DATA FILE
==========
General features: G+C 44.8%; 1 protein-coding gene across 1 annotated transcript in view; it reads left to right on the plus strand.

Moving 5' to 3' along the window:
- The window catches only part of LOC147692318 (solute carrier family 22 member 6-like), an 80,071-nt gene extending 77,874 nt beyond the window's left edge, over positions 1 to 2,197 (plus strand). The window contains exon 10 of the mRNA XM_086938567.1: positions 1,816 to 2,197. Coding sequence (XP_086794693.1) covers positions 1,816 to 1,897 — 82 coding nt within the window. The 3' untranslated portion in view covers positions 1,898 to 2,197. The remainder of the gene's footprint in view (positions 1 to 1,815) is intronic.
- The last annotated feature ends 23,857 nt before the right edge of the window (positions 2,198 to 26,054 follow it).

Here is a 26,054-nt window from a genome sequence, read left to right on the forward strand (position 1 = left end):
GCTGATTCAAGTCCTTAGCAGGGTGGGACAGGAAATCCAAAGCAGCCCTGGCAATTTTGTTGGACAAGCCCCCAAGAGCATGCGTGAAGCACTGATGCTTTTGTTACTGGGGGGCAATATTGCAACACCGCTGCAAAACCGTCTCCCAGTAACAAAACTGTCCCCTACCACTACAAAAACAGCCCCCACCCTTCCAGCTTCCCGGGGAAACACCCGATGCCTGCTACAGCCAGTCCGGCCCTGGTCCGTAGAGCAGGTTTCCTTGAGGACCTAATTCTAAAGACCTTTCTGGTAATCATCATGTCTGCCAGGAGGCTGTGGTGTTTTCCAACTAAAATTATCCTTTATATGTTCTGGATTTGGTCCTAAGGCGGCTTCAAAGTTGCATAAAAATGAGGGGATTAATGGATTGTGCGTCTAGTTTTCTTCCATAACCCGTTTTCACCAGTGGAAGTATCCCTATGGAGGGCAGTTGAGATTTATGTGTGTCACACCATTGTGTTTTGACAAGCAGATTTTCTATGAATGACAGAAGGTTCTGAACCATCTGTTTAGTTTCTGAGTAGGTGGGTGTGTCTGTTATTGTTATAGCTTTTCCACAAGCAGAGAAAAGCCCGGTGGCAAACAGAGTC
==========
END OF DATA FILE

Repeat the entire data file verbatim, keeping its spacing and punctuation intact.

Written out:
General features: G+C 44.8%; 1 protein-coding gene across 1 annotated transcript in view; it reads left to right on the plus strand.

Moving 5' to 3' along the window:
- The window catches only part of LOC147692318 (solute carrier family 22 member 6-like), an 80,071-nt gene extending 77,874 nt beyond the window's left edge, over positions 1 to 2,197 (plus strand). The window contains exon 10 of the mRNA XM_086938567.1: positions 1,816 to 2,197. Coding sequence (XP_086794693.1) covers positions 1,816 to 1,897 — 82 coding nt within the window. The 3' untranslated portion in view covers positions 1,898 to 2,197. The remainder of the gene's footprint in view (positions 1 to 1,815) is intronic.
- The last annotated feature ends 23,857 nt before the right edge of the window (positions 2,198 to 26,054 follow it).

Here is a 26,054-nt window from a genome sequence, read left to right on the forward strand (position 1 = left end):
GCTGATTCAAGTCCTTAGCAGGGTGGGACAGGAAATCCAAAGCAGCCCTGGCAATTTTGTTGGACAAGCCCCCAAGAGCATGCGTGAAGCACTGATGCTTTTGTTACTGGGGGGCAATATTGCAACACCGCTGCAAAACCGTCTCCCAGTAACAAAACTGTCCCCTACCACTACAAAAACAGCCCCCACCCTTCCAGCTTCCCGGGGAAACACCCGATGCCTGCTACAGCCAGTCCGGCCCTGGTCCGTAGAGCAGGTTTCCTTGAGGACCTAATTCTAAAGACCTTTCTGGTAATCATCATGTCTGCCAGGAGGCTGTGGTGTTTTCCAACTAAAATTATCCTTTATATGTTCTGGATTTGGTCCTAAGGCGGCTTCAAAGTTGCATAAAAATGAGGGGATTAATGGATTGTGCGTCTAGTTTTCTTCCATAACCCGTTTTCACCAGTGGAAGTATCCCTATGGAGGGCAGTTGAGATTTATGTGTGTCACACCATTGTGTTTTGACAAGCAGATTTTCTATGAATGACAGAAGGTTCTGAACCATCTGTTTAGTTTCTGAGTAGGTGGGTGTGTCTGTTATTGTTATAGCTTTTCCACAAGCAGAGAAAAGCCCGGTGGCAAACAGAGTC